I still haven’t been inside the Notre Dame Cathedral, despite having been to Paris nine times. Can’t believe it.
It’s free and I wanted to go, but when I was there it closed at 6pm, so I was an hour late. It’s still an awesome building to see from the outside though. Next time, I’ll go in.
12. Promenade Plante
The Promenade Plante is a 5km stretch of old railway that’s been redeveloped into a garden. You can walk from one side of Paris to the other in total safety and above the cars and traffic below. It’s completely free to do and has lots of benches and places to chill along the way. Take a picnic and relax!
13. Arc de Triomphe
The roads around the Arc de Triomphe are crazy. Again, I was too early for the total carnage to have started above, but if you can imagine the equivalent of 7ish lanes of cars, not in lanes, but trying to get round the roundabout all horns a honking, you’ll understand the Arc de Triomphe roundabout.
You can pay to go up, around €9, or you can just admire from below. The Arc de Triomphe stands at the top of the western end of the Champs-Élysées and was built in honour of anyone who’d fought for France. It’s home to the grave of ‘The Unknown Soldier’ too. Make sure to take the tunnel over to explore more, it really is a cool structure with a great sentiment.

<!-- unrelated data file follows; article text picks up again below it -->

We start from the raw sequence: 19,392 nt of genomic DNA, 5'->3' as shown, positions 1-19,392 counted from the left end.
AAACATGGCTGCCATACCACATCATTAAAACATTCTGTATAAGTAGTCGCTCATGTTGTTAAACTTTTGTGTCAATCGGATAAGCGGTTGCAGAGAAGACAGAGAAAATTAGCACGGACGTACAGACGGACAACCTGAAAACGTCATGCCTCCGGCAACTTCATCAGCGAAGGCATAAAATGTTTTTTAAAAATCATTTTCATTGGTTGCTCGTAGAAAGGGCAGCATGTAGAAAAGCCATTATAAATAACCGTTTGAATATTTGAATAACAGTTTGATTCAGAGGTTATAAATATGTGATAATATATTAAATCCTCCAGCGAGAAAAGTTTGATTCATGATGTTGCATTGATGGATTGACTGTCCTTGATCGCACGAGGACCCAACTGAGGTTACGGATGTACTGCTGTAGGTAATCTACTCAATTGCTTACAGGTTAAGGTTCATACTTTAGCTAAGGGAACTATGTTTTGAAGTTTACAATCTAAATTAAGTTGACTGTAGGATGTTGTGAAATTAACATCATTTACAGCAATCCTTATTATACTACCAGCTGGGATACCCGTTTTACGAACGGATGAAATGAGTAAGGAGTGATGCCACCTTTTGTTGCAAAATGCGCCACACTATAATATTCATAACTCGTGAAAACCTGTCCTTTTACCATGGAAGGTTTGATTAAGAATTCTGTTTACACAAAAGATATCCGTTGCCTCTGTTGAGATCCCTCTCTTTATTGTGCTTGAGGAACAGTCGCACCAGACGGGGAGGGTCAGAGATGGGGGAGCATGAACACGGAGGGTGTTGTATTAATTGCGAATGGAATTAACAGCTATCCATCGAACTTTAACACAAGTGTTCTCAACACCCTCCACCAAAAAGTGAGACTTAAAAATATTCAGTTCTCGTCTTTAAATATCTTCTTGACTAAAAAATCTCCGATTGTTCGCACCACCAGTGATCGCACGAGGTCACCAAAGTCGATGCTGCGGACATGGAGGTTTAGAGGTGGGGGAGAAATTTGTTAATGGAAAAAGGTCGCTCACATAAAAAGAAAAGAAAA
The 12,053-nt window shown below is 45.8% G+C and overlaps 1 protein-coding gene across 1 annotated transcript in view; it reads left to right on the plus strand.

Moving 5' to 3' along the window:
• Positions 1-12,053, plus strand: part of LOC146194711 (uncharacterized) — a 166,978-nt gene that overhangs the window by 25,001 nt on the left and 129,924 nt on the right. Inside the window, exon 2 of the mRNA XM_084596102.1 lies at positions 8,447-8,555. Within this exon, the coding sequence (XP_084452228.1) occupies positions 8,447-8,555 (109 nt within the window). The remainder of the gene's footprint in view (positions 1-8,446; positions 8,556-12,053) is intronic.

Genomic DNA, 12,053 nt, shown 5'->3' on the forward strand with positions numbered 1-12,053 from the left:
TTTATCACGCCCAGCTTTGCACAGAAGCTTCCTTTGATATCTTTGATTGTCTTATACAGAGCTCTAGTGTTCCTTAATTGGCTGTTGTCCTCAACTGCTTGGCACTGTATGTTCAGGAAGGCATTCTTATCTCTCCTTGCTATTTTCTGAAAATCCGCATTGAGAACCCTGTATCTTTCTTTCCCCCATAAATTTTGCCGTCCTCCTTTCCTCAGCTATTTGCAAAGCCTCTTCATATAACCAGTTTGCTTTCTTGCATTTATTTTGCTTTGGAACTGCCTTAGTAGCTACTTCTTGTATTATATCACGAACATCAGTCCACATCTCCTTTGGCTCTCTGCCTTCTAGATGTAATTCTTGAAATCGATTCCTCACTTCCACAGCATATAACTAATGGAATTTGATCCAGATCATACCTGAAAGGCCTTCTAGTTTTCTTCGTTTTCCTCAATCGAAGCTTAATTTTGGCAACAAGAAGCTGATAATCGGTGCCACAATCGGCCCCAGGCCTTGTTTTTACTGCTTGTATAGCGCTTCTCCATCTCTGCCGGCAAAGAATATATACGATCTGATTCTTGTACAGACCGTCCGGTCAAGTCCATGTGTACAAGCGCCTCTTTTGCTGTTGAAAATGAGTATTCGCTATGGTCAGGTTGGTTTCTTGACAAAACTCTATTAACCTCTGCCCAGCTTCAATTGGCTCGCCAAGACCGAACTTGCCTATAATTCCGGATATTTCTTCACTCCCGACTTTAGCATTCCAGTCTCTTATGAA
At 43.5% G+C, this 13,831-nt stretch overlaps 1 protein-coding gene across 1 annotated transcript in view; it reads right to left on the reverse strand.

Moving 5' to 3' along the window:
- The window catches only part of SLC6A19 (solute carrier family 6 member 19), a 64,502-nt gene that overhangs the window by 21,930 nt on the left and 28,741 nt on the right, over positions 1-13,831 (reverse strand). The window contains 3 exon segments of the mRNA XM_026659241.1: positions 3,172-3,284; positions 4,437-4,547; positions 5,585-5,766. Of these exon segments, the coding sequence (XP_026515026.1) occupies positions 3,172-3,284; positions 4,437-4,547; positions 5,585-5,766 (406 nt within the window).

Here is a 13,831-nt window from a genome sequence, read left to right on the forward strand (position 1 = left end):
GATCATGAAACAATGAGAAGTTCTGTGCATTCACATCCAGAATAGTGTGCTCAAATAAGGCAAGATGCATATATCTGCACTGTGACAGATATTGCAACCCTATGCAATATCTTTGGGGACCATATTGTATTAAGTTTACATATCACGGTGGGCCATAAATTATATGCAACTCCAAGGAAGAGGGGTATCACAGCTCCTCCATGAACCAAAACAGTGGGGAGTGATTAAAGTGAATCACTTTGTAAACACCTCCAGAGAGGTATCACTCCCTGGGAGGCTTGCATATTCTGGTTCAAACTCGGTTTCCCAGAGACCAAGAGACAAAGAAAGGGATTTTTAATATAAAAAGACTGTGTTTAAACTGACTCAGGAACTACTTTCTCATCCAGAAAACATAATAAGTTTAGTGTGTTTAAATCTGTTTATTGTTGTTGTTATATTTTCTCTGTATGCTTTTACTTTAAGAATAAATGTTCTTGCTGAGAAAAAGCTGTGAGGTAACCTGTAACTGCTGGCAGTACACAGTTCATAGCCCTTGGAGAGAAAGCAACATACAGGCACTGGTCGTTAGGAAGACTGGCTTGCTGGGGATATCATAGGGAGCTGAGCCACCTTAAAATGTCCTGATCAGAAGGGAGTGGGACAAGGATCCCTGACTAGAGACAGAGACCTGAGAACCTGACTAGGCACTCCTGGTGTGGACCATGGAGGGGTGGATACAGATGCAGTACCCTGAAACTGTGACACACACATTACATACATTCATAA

14. See the Louvre
The Louvre is one of the most visited museums in the world – it’s home to the Mona Lisa after all. You’ll need a ticket to get in – around €20ish – but you’re free to hang out in the gardens and the courtyard all you like. This is where you can get the ultimate Louvre touristy photo of you holding the point of it (like this). If you’re going to spend 3 days in Paris, or more, I’d definitely recommend you go and have a look.
The Louvre takes up all the buildings around – that glass bit is just the entrance. Relax, hang out, laugh at the tourists trying to get the photos, and then join them.
15. Musee Carnavalet
I wanted to add a museum into my day, even though I’m not actually that into museums, unless they’re sex or science ones (always good for a laugh), which is what bought me to the Musee Carnavalet.
The Museum looks at the history of Paris via ‘2,600 paintings, 20,000 drawings, 300,000 engravings and 150,000 photographs, 2,000 modern sculptures and 800 pieces of furniture’. I probably saw about 5% of that. I don’t last long in museums, but I do like a walk through. And seeing as it was free, and right in the heart of the Marais, there was nothing to lose.
16. Abercrombie and Fitch store